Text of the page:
Managing is difficult, even under ideal circumstances. Add in a remote setting, and it gets even trickier.
But working remotely doesn't prevent you from leading effectively. If anything, it highlights a critical skill all managers could stand to improve. And that's understanding the personalities of the people you lead.
Take a moment to think about a direct report. How do they like to communicate? How do they prefer to receive feedback? According to the Predictive Index, there are four motivating needs, or "drives," that have the biggest effect on workplace behaviors: dominance, extraversion, patience, and formality.
This is important to know, because the more insight you have into employee behavior in the workplace, the easier it is to tailor your leadership style to this person's needs.
To make this practical and applicable, ask yourself four simple questions about your employee:
1. How dominant are they?
A dominant personality prefers independence. They like owning a task and seeing it through on their terms. Conversely, someone who is less dominant prefers collaboration. They relish the team effort that brings a task to completion. And when conflict arises, they seek compromise.
Depending upon where your employee falls, the way you manage them may change drastically. If they're highly dominant, give them opportunities to work independently. Encourage them to take on new tasks and projects while remote. Moreover, recognize them for their contributions.
If your employee is less dominant, do the opposite. Find ways for them to work collaboratively -- whether that's over email threads, video calls, or shared documents. Recognize the impact of their work as part of the larger team.
2. How extroverted are they?
Remote work affects everyone, but especially more outgoing people. Just as an introvert needs time to think and reflect, an extrovert needs time to talk and socialize. So when the hustle and bustle of the workplace is replaced by the solitude of a home office, the change can be jarring.
To help an extroverted employee acclimate to remote work, find ways to maintain the social interactions of an office setting. Provide regular check-ins via video calls. Create chat rooms in messaging platforms like Slack, or even schedule virtual coffee breaks.
At the same time, allow your more reserved employees to thrive in this setting. Give them the freedom to interact with co-workers at a pace that's comfortable for them. You can even encourage them to share best practices with those who may be struggling with remote work.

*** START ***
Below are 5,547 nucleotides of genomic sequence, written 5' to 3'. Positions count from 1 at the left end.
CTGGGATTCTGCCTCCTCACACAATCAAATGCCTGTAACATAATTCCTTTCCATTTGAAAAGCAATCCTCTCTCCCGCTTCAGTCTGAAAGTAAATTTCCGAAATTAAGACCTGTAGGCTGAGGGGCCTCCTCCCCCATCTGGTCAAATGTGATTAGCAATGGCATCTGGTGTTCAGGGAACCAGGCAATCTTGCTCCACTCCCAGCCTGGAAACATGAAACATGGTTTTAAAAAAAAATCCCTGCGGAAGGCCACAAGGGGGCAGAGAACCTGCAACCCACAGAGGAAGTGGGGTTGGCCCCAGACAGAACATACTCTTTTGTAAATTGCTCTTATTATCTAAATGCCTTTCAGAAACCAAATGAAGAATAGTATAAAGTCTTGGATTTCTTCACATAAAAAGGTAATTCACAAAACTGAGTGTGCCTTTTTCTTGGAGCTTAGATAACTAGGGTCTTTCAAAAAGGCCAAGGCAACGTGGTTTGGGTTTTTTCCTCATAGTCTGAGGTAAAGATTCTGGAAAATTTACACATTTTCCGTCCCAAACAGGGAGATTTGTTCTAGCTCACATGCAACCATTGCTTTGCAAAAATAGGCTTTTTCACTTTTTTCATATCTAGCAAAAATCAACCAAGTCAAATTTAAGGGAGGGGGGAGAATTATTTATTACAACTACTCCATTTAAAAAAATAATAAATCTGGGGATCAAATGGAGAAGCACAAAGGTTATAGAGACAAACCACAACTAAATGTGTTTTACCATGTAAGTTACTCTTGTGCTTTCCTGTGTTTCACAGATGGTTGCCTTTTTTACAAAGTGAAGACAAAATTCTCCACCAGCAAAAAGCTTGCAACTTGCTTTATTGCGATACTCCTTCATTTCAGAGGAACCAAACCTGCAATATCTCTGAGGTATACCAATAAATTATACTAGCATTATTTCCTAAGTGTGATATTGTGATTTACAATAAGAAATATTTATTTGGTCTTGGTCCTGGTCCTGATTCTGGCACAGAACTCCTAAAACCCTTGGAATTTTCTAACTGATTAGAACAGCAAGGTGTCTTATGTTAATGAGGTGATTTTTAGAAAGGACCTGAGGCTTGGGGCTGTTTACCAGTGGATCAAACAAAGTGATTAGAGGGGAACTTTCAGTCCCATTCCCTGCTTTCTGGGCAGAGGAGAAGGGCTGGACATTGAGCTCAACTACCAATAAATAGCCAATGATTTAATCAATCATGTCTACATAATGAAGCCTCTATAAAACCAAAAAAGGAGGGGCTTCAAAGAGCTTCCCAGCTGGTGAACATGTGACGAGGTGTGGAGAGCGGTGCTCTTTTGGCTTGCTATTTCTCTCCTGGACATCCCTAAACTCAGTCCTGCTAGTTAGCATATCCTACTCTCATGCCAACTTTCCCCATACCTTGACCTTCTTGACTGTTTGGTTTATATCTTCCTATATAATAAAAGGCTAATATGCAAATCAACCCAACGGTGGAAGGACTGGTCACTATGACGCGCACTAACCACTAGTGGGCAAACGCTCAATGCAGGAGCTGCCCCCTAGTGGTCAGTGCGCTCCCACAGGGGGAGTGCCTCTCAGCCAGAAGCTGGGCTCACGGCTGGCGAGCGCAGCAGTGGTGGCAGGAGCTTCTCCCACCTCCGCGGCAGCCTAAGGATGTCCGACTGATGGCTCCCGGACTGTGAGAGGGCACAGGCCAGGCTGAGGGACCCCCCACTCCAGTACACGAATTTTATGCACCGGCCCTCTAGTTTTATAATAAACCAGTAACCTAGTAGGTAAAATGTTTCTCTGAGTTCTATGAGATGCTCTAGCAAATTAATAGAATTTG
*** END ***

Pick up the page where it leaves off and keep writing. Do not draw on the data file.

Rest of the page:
3. How patient are they?
An employee who is highly patient enjoys stability. A patient personality is also known for being calm, collected, and methodical with their work. By contrast, a less patient personality craves change. They enjoy juggling multiple tasks and the variety it brings to their workday.
To manage patient employees when remote, lean into their calm demeanor. Rely on them to support other team members, carrying out tasks as needed. Allow them the time to be productive at a pace that works for them.
For your less patient employees, look for opportunities to add variety to their workday. Even with the added disruptions of children, pets, and laundry, remote work can quickly feel routine. Give these employees tasks that'll keep them on their toes throughout the day.
4. How formal are they?
If an employee is highly formal, they enjoy structure. They view rules as facts and tend to follow them down to the fine print. Compare this personality to a more informal one. This type of employee values flexibility over rigid structure. To them, rules are more like guidelines.
With your formal employees, be sure to give them the structure they need. Set clear expectations about upcoming tasks, and communicate deadlines so they can stay on track. Consider them an expert in their field, and look for ways you can help them grow.
Your informal employees don't require nearly the same direction, nor do they want it. Be careful not to micromanage them. Instead, trust them to complete tasks their way, even if it's different from what you're used to. Just ask that they provide regular updates as they go.
Leadership is never a one-size-fits-all approach. As remote work becomes more prevalent, make sure you manage your people how they want to be managed. The sooner you adopt this mindset, the better off your people--and organization--will be.